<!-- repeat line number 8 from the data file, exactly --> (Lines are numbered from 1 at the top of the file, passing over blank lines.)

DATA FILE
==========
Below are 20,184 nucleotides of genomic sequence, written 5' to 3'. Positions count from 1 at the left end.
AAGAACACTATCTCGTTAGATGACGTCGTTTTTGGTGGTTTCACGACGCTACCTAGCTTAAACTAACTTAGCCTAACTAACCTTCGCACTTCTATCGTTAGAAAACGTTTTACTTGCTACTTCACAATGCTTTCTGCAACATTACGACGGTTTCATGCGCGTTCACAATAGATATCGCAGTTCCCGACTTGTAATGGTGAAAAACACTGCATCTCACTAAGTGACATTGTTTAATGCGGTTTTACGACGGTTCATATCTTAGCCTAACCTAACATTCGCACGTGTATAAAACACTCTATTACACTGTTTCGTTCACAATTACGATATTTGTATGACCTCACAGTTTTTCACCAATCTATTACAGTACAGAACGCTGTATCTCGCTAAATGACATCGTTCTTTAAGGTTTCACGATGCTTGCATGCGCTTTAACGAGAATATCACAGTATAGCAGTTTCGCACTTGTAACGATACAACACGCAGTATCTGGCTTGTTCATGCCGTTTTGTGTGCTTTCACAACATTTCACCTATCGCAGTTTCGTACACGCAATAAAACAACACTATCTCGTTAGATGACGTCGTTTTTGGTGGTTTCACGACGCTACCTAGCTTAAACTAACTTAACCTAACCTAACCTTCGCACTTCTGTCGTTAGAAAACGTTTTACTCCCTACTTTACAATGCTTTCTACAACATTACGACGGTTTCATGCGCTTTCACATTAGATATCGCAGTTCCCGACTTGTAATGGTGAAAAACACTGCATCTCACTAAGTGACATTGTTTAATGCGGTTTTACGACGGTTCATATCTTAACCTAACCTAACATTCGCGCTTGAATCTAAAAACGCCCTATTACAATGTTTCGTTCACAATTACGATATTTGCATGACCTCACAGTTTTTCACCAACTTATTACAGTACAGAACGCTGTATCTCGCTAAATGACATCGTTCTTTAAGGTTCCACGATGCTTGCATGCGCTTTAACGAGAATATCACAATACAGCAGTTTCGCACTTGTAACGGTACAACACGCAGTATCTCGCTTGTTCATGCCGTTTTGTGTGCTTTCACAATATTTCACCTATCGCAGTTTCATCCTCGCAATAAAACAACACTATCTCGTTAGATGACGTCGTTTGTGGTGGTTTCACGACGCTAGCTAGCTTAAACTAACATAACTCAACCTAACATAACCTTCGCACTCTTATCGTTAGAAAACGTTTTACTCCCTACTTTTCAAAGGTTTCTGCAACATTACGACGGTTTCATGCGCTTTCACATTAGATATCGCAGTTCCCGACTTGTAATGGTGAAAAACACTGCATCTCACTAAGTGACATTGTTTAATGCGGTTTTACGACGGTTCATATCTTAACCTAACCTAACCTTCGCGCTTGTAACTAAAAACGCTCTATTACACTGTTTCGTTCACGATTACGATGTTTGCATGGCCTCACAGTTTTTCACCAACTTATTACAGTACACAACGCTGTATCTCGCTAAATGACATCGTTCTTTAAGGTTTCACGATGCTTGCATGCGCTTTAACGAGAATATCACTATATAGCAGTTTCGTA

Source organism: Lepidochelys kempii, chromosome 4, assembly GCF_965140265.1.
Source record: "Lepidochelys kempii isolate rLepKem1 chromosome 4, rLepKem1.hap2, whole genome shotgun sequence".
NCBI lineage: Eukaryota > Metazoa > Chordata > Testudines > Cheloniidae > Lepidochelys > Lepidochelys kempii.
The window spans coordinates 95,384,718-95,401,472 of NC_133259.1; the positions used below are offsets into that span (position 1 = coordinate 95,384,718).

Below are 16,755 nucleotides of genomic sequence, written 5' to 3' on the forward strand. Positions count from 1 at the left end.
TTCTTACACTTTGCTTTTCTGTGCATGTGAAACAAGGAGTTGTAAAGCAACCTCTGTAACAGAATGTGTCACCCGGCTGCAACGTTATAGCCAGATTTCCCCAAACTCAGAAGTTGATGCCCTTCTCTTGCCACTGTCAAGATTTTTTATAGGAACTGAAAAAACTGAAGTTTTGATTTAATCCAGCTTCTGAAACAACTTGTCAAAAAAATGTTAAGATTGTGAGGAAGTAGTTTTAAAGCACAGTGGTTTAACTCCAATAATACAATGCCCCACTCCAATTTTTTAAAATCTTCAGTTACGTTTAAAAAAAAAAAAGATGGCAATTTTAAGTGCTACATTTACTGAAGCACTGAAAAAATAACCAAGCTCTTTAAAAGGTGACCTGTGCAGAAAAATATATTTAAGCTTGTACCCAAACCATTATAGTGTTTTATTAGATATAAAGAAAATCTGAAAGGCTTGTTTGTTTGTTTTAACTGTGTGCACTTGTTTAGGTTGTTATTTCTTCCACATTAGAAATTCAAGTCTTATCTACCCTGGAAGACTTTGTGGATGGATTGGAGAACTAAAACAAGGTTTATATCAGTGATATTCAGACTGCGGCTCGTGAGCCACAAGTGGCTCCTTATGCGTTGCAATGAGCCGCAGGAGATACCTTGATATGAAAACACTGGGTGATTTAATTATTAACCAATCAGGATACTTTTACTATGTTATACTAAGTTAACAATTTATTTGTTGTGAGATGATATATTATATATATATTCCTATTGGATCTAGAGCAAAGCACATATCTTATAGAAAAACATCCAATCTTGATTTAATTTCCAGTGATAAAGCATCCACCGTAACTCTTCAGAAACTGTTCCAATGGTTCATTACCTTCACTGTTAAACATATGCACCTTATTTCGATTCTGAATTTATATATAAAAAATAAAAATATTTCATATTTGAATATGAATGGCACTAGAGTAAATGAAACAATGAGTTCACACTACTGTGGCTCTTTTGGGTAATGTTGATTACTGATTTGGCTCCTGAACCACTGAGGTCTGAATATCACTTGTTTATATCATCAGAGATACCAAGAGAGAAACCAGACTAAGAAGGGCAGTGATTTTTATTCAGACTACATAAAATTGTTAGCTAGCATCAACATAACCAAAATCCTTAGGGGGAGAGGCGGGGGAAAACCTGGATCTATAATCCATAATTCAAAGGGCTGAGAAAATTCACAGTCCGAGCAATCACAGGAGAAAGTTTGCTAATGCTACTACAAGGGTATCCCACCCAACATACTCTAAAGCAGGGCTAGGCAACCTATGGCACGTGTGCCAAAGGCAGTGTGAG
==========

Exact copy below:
TTCTTACACTTTGCTTTTCTGTGCATGTGAAACAAGGAGTTGTAAAGCAACCTCTGTAACAGAATGTGTCACCCGGCTGCAACGTTATAGCCAGATTTCCCCAAACTCAGAAGTTGATGCCCTTCTCTTGCCACTGTCAAGATTTTTTATAGGAACTGAAAAAACTGAAGTTTTGATTTAATCCAGCTTCTGAAACAACTTGTCAAAAAAATGTTAAGATTGTGAGGAAGTAGTTTTAAAGCACAGTGGTTTAACTCCAATAATACAATGCCCCACTCCAATTTTTTAAAATCTTCAGTTACGTTTAAAAAAAAAAAAGATGGCAATTTTAAGTGCTACATTTACTGAAGCACTGAAAAAATAACCAAGCTCTTTAAAAGGTGACCTGTGCAGAAAAATATATTTAAGCTTGTACCCAAACCATTATAGTGTTTTATTAGATATAAAGAAAATCTGAAAGGCTTGTTTGTTTGTTTTAACTGTGTGCACTTGTTTAGGTTGTTATTTCTTCCACATTAGAAATTCAAGTCTTATCTACCCTGGAAGACTTTGTGGATGGATTGGAGAACTAAAACAAGGTTTATATCAGTGATATTCAGACTGCGGCTCGTGAGCCACAAGTGGCTCCTTATGCGTTGCAATGAGCCGCAGGAGATACCTTGATATGAAAACACTGGGTGATTTAATTATTAACCAATCAGGATACTTTTACTATGTTATACTAAGTTAACAATTTATTTGTTGTGAGATGATATATTATATATATATTCCTATTGGATCTAGAGCAAAGCACATATCTTATAGAAAAACATCCAATCTTGATTTAATTTCCAGTGATAAAGCATCCACCGTAACTCTTCAGAAACTGTTCCAATGGTTCATTACCTTCACTGTTAAACATATGCACCTTATTTCGATTCTGAATTTATATATAAAAAATAAAAATATTTCATATTTGAATATGAATGGCACTAGAGTAAATGAAACAATGAGTTCACACTACTGTGGCTCTTTTGGGTAATGTTGATTACTGATTTGGCTCCTGAACCACTGAGGTCTGAATATCACTTGTTTATATCATCAGAGATACCAAGAGAGAAACCAGACTAAGAAGGGCAGTGATTTTTATTCAGACTACATAAAATTGTTAGCTAGCATCAACATAACCAAAATCCTTAGGGGGAGAGGCGGGGGAAAACCTGGATCTATAATCCATAATTCAAAGGGCTGAGAAAATTCACAGTCCGAGCAATCACAGGAGAAAGTTTGCTAATGCTACTACAAGGGTATCCCACCCAACATACTCTAAAGCAGGGCTAGGCAACCTATGGCACGTGTGCCAAAGGCAGTGTGAG